This page uses content from Wikipedia and is licensed under CC BY-SA.
Joshua Davis in his studio December 7th 2012, working on the "Forty Thieves" exhibition
June 13, 1971
|Residence||Mineola, New York|
|Education||Columbine High School|
Marina High School
|Occupation||Designer, artist, technologist, writer, professor, lecturer|
|Home town||Littleton, Colorado|
|Spouse(s)||Melissa Lockhart (m. 2000)|
|Children||Kelly Ann Davis|
|Awards||Prix Ars Electronica 2001 Golden Nica for "Net Vision / Net Excellence”|
He is best known as the creator of praystation.com, winner of the Prix Ars Electronica 2001 Golden Nica for "Net Vision / Net Excellence”. He was an early adopter of open-source software, offering the source code of the praystation.com composition and animation developments to the public.
His work has been inducted into the Smithsonian's Cooper Hewitt Design Museum, National Design Triennial 2006 “Design Life Now”, and he has spoken at the TED and 99U conferences about his career in algorithmic image making and open-source software.
Since 1995, Joshua Davis has made a career as an image maker using programming. He writes his own code to produce interactions with users and generate visual compositions according to rule-based, randomized processes.
Davis was an early web designer. He was introduced to the internet by a design student friend at the Pratt Institute in Brooklyn, where he studied illustration and art history. After a year of working on illustration by day and programming at night, Davis ran out of cash and was offered a job writing HTML for Pratt’s web site. He dropped out of Pratt in his junior year to work in the new field of design technology.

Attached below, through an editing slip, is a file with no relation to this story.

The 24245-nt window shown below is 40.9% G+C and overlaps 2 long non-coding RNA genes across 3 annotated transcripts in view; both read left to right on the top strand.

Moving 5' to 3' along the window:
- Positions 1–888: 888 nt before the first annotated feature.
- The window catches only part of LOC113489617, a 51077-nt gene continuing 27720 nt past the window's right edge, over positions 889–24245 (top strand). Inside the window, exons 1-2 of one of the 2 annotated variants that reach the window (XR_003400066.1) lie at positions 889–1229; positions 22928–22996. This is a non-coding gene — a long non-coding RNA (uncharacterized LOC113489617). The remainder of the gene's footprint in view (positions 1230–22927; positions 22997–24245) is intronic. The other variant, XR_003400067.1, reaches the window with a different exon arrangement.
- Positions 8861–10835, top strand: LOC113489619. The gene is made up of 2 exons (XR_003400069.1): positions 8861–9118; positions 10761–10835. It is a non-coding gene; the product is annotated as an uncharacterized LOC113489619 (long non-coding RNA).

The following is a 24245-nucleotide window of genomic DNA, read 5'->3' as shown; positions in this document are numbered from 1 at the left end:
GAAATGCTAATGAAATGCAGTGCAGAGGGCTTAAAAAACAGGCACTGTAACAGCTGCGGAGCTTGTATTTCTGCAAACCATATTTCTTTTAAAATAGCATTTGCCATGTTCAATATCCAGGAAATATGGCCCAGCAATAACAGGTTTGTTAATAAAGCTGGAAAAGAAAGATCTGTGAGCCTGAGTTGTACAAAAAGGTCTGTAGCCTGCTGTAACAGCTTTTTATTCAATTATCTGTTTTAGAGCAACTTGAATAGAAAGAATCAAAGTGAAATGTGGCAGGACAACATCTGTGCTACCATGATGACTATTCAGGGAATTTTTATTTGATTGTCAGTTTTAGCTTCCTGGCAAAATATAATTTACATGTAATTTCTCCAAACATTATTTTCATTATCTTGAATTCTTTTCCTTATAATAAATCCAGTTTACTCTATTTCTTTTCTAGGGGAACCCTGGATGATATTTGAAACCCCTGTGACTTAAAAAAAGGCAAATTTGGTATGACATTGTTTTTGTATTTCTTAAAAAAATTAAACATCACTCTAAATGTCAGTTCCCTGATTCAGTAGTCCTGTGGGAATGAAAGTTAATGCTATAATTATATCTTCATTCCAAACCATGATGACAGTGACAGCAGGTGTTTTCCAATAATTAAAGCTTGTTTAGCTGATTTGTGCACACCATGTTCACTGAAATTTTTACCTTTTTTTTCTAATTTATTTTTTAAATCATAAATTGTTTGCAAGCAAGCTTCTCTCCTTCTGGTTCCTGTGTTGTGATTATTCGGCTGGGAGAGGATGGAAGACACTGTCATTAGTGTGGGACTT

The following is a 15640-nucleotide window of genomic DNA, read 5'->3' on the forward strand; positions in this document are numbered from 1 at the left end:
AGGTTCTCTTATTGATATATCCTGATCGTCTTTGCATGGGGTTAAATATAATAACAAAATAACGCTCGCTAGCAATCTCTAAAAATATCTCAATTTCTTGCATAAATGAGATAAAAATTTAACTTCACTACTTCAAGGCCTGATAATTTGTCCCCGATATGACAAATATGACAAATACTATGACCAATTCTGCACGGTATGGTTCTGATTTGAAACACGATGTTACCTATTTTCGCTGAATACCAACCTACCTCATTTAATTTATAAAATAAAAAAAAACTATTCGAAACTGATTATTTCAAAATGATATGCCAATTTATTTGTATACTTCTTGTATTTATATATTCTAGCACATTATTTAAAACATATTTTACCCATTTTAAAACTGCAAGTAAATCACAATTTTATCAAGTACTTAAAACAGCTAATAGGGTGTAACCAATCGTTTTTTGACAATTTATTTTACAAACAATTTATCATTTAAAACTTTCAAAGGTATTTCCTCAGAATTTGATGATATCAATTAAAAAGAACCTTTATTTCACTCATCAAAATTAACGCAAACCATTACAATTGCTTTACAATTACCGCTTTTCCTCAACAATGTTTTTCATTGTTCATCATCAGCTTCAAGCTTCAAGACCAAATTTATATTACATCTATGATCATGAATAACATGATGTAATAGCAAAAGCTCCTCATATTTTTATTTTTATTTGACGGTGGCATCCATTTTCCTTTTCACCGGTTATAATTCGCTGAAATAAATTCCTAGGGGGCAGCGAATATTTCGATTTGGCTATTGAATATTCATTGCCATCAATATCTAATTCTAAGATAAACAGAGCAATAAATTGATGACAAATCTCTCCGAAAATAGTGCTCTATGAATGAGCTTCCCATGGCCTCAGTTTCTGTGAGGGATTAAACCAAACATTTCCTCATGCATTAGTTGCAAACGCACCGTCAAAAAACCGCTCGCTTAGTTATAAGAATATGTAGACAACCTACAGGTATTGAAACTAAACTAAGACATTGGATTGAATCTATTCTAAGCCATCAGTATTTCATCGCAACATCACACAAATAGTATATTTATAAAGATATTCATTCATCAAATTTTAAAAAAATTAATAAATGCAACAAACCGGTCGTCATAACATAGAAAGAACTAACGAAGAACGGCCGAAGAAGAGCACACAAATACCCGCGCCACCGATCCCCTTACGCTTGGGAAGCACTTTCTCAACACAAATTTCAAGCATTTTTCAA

The second year of Praystation.com was compiled into a CD-ROM called PrayStation Hardrive, which included source files, photos and miscellaneous items that Joshua Davis worked on during that time, distributed in limited quantities by IdN magazine. The disc included a 32-page booklet and was packaged in a plastic casing modeled after the PlayStation 2.
Dreamless.org was the site of a popular Internet forum, hosted by Joshua Davis from 1999 to 2001. Its minimal design, understated Web presence and hidden registration page all added to its intrigue, and for a while it was a gathering place for many graphic and web designers and programmers. "Photoshop Battles" were a popular activity among forum members, leading into the internet phenomenon now referred to as Photoshop tennis.
The community of Dreamless traveled past the boundaries of the Internet — impromptu local meetings ("riots", as Davis called them) were arranged for Dreamless users to meet face-to-face and exchange ideas.
Threadless founders Jake Nickell and Jacob DeHart met while active in the Dreamless community, and started Threadless after Jake won a T-shirt design competition run by Dreamless.
One notorious forum on Dreamless was "08 - Meaningless and Shallow", a topical free-for-all which led to numerous flame wars, post floods and user-led XSS vandalism. After several "meltdowns" and member disputes, Davis closed Dreamless in July 2001.
Joshua Davis was the winner of the 2001 Prix Ars Electronica Golden Nica in the category “Net Excellence” and has exhibited his works at the Tate Modern (London), the Ars Electronica (Austria), the Design Museum (London), le Centre Pompidou (France), the Institute of Contemporary Arts (London), PS.1 MoMA (New York), among others. In December 2006, his work was included in the Smithsonian’s Cooper-Hewitt, National Design Museum’s "National Design Triennial: Design Life Now" exhibit.